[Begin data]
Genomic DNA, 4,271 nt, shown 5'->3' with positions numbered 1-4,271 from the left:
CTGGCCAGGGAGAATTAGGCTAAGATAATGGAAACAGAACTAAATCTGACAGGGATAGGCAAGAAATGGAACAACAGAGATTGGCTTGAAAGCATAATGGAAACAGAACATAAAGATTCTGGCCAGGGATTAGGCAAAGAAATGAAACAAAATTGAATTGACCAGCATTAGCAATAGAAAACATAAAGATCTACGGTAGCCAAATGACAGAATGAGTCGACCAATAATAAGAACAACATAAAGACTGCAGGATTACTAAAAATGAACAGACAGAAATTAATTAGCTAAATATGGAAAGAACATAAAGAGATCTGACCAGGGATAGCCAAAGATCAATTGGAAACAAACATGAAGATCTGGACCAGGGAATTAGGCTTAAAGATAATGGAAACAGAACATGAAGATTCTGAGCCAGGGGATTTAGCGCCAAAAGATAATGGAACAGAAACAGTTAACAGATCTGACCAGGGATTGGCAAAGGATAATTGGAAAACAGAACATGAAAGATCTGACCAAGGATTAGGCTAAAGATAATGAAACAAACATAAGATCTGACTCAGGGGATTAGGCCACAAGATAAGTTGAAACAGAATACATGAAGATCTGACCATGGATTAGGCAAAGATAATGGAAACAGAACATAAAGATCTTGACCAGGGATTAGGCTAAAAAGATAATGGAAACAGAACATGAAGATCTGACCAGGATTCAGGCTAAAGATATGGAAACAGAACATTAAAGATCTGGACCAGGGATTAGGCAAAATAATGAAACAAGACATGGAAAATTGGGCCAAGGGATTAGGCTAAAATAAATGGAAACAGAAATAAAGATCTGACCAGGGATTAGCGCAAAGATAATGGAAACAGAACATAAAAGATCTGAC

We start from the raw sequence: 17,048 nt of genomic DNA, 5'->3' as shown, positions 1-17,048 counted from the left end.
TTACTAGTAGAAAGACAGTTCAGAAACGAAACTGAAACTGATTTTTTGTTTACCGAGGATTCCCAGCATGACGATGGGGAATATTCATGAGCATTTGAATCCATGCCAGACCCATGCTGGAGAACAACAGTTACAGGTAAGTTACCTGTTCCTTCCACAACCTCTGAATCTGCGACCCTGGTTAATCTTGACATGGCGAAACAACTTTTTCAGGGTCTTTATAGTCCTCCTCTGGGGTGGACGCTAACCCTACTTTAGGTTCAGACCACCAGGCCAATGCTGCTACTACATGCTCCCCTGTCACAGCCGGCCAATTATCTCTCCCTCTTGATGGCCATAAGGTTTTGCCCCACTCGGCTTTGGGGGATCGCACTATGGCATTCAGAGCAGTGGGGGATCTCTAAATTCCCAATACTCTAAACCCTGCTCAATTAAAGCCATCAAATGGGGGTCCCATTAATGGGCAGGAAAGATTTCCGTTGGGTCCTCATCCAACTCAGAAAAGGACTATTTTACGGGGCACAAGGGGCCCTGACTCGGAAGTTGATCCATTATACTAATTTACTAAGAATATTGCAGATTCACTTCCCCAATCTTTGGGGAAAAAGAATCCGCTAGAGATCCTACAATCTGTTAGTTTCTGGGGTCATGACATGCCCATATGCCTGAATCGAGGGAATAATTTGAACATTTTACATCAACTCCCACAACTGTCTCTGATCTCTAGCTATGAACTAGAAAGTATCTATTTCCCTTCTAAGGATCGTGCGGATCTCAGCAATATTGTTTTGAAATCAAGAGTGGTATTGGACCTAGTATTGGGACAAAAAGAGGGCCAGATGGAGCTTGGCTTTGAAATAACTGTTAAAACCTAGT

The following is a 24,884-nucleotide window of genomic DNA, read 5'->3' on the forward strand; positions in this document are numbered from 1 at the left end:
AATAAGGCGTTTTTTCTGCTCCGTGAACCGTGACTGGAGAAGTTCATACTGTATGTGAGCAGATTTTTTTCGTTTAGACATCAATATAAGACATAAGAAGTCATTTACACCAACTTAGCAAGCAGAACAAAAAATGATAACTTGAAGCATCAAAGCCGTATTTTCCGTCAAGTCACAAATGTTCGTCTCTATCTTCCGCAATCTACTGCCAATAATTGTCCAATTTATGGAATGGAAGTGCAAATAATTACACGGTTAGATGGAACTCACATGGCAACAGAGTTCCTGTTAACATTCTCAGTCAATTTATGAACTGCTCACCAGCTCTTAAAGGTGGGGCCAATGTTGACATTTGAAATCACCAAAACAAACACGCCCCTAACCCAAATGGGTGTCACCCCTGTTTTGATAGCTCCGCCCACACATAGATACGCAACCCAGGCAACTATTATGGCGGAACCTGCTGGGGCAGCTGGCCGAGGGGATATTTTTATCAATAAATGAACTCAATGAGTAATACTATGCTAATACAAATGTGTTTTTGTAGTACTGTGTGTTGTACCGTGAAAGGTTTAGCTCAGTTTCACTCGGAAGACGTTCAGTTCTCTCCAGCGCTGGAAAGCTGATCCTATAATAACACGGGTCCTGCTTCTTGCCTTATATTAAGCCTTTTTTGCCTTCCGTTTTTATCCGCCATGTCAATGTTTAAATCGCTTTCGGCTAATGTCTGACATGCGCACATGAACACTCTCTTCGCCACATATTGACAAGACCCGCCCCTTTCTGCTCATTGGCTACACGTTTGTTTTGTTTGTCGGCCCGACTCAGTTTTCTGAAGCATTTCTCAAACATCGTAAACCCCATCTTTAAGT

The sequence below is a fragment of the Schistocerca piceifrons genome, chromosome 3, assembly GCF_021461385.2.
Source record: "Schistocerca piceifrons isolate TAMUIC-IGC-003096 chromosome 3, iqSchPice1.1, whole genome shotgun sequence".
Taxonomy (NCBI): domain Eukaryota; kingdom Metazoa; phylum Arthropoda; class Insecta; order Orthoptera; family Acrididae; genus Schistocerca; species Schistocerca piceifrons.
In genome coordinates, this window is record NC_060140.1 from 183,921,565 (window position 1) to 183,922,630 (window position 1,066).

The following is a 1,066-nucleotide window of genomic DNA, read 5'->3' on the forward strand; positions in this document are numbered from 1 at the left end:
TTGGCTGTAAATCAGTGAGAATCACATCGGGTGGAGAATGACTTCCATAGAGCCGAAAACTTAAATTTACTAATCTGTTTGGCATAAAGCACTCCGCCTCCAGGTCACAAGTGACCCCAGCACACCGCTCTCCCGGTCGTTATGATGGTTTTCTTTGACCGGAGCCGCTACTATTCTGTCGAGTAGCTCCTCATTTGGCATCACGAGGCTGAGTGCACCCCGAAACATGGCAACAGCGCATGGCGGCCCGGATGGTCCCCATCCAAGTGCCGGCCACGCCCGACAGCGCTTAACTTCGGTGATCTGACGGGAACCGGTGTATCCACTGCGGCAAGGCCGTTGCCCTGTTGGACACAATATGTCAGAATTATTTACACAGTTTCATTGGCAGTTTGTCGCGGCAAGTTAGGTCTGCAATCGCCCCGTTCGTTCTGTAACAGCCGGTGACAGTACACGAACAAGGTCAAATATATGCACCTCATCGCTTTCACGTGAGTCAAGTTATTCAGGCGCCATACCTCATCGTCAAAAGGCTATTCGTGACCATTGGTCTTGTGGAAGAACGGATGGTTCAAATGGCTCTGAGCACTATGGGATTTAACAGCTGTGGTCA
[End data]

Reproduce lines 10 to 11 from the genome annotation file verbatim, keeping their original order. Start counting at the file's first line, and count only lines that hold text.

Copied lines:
In genome coordinates, this window is record NC_060140.1 from 183,921,565 (window position 1) to 183,922,630 (window position 1,066).

The following is a 1,066-nucleotide window of genomic DNA, read 5'->3' on the forward strand; positions in this document are numbered from 1 at the left end: